A Little Distraction
Summary: It’s logical to assume that a human whose emotions are turbulent will be easily distracted into addressing her turmoil, but some humans defy all logic.
Characters: Janeway, Tuvok
Codes: Janeway & Tuvok
Disclaimer: Paramount/CBS own all rights to the Voyager universe and its characters, which I am borrowing without permission or intent to profit.
Notes: Written for #fictober2018 Day 19 prompt: “You should have seen it.” Episode addition to Night.
Consistent with my Janeway & Tuvok buddy fic, Her Constant Companion.
“Kal-toh?” She folds her arms and treats him to a deadpan stare. “Really, Commander?”
“As you have declined invitations to engage in several forms of human distraction, I offer a Vulcan one.”
Tuvok’s long fingers arrange the board precisely on the coffee table. He sits back, meeting her eyes.
“As you are aware, Captain, kal-toh can enable a player to find balance and harmony in the midst of emotional chaos. You may find it beneficial.”
“Thank you.” Her reply is heavily laced with sarcasm. “But my emotions, as you can see, are hardly chaotic.”
“Then perhaps you’ll humour me.”
The captain raises one eyebrow at him, but it’s a futile gambit and she knows it. She accedes with a wry, half-hidden smile, seating herself opposite him.
“Fine. Who goes first?”
“You may start.”
She leans forward, a slender metal rod poised between finger and thumb, but a few moments’ contemplation is enough and, losing patience, she shoves the t’an haphazardly into the jumble. Several rods eject themselves from the stack and fall, chinking loudly, to the glass table.
She rolls her eyes, suspecting Tuvok is doing the same, if only internally. “I really don’t know why you enjoy this game.”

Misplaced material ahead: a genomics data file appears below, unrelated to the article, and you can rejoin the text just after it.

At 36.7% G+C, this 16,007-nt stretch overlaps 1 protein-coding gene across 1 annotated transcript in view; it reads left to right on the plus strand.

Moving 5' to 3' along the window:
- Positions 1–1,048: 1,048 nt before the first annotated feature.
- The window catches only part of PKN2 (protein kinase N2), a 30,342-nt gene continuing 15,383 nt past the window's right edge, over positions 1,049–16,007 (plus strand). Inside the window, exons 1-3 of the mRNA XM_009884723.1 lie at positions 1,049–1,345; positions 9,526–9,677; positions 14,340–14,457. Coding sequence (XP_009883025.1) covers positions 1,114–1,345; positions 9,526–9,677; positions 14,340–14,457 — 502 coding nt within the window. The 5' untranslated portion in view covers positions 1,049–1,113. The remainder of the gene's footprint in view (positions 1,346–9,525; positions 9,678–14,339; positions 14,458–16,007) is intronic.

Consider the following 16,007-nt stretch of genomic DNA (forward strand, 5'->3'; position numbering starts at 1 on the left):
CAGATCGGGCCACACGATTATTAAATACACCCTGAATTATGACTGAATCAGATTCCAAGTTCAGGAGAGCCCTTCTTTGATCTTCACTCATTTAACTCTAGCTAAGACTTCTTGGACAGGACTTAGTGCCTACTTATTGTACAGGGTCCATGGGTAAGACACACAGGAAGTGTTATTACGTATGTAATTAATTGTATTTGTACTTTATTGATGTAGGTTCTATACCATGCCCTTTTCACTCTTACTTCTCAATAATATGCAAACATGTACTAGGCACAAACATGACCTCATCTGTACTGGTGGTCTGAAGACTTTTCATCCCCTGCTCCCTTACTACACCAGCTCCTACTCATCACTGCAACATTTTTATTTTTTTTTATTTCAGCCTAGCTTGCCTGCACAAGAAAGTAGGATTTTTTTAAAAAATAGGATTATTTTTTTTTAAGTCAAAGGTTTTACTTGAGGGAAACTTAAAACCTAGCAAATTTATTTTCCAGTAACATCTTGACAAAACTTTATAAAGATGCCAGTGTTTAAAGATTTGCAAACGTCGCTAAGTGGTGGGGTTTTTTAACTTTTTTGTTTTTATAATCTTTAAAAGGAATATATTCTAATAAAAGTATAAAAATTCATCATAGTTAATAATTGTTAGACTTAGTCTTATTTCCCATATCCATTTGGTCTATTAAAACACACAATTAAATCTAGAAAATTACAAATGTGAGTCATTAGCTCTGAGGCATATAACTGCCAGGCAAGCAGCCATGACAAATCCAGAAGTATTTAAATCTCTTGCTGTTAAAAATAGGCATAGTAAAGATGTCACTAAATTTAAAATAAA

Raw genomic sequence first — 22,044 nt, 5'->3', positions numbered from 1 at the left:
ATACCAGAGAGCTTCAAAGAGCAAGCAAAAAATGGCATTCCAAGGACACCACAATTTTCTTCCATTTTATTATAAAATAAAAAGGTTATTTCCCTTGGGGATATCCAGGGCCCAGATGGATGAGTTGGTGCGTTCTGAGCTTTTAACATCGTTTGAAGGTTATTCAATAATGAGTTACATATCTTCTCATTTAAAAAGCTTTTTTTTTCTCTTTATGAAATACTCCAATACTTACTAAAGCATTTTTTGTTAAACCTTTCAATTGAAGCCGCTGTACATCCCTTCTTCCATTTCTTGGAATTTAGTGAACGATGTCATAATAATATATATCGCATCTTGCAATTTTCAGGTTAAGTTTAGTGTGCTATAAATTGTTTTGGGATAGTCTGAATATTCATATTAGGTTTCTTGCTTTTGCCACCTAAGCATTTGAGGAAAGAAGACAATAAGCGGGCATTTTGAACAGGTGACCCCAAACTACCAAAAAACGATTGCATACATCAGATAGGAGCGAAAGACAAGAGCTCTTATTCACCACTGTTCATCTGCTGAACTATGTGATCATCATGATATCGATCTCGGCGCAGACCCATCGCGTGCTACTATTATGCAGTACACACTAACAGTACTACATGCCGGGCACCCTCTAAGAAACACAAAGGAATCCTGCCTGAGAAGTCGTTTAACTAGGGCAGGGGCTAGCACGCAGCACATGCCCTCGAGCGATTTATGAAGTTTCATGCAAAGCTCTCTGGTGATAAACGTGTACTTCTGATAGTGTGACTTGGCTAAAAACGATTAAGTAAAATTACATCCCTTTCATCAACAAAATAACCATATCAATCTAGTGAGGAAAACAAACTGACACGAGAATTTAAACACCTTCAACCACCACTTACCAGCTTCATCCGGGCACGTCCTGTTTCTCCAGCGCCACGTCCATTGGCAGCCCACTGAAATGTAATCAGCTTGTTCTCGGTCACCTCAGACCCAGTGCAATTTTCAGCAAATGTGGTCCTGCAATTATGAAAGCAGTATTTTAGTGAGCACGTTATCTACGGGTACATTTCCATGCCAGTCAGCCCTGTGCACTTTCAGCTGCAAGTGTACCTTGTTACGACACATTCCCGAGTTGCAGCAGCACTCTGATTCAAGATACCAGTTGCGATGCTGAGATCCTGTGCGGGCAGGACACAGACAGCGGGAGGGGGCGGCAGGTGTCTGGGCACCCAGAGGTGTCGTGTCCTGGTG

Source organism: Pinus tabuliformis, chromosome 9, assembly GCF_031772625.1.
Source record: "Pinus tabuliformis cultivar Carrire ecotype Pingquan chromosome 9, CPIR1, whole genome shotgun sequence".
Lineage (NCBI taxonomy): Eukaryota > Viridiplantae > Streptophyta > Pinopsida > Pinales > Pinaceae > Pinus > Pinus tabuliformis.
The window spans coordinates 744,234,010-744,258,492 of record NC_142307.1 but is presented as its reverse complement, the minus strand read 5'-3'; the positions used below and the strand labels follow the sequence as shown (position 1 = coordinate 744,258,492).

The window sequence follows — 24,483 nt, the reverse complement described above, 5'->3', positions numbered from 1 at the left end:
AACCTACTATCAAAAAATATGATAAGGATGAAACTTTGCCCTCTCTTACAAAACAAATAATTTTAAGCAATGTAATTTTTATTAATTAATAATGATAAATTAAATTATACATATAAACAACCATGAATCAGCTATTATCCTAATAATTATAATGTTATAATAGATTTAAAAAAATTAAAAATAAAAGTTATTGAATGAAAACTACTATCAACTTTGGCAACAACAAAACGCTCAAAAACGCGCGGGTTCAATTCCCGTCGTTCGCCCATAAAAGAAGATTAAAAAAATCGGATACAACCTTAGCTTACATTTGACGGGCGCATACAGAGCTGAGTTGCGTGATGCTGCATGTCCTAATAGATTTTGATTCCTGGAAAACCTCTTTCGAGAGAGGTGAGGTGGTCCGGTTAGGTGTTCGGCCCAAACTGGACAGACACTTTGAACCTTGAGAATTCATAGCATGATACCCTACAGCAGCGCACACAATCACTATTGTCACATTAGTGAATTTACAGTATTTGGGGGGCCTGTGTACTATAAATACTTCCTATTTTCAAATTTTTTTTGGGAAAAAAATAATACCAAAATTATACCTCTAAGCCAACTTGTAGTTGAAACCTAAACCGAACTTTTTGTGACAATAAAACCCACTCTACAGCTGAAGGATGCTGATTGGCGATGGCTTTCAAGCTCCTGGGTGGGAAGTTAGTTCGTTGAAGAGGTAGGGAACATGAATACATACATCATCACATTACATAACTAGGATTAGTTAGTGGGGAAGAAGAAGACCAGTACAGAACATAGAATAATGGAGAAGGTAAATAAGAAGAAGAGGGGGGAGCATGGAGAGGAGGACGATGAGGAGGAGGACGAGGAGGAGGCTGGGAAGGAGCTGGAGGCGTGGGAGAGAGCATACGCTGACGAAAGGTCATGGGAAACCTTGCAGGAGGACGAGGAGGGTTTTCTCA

“As you well know, Captain,” Tuvok slides a t’an into place, “I do not experience enjoyment.”
The rods reposition themselves with a smug tinkling sound, and the captain, watching her companion’s equally satisfied expression, snorts aloud. “If you say so.”
Tuvok apparently elects to ignore her, slotting another t’an onto the pile. The captain watches with growing intolerance as the polyhedron takes shape, and as Tuvok fits the last rod in and the sphere glows silver-blue, she clicks her tongue in disgust and stands to pace the room.
“It would appear my attempt to help you order your emotions has been unsuccessful.”
“Vulcan clarity isn’t what I need right now,” she returns fire. “And I certainly don’t need you to humour me, Commander.”
Tuvok rises calmly. “Then what do you need, Captain?”
“I need you all to leave me alone.” She turns to stare out at the void. “Just leave me be.”
“You are wallowing,” he informs her. “Worse, you are neglecting your duty to the crew.”
“Oh please,” she mutters, unmoved. “Like this is the worst I’ve done.”
She can all but feel his perturbation.
“Didn’t expect that reaction, hm?” she turns. “Thought you’d shock me out of my funk?”
“Yes,” he replies. “It would appear I’ve misjudged you.”
“Errors in judgement must be catching.”
He lingers just long enough to make her frown, and then he draws back, collecting the kal-toh board on his way to the exit. Just before the door he pauses.
“We have a lengthy journey through null space,” he reminds her. “Should you decide to seek distraction to avoid further wallowing, I am at your disposal.”
“Don’t hold your breath,” she says to the empty doorway, and turns back to the viewport, searching for signs of hope in the endless night.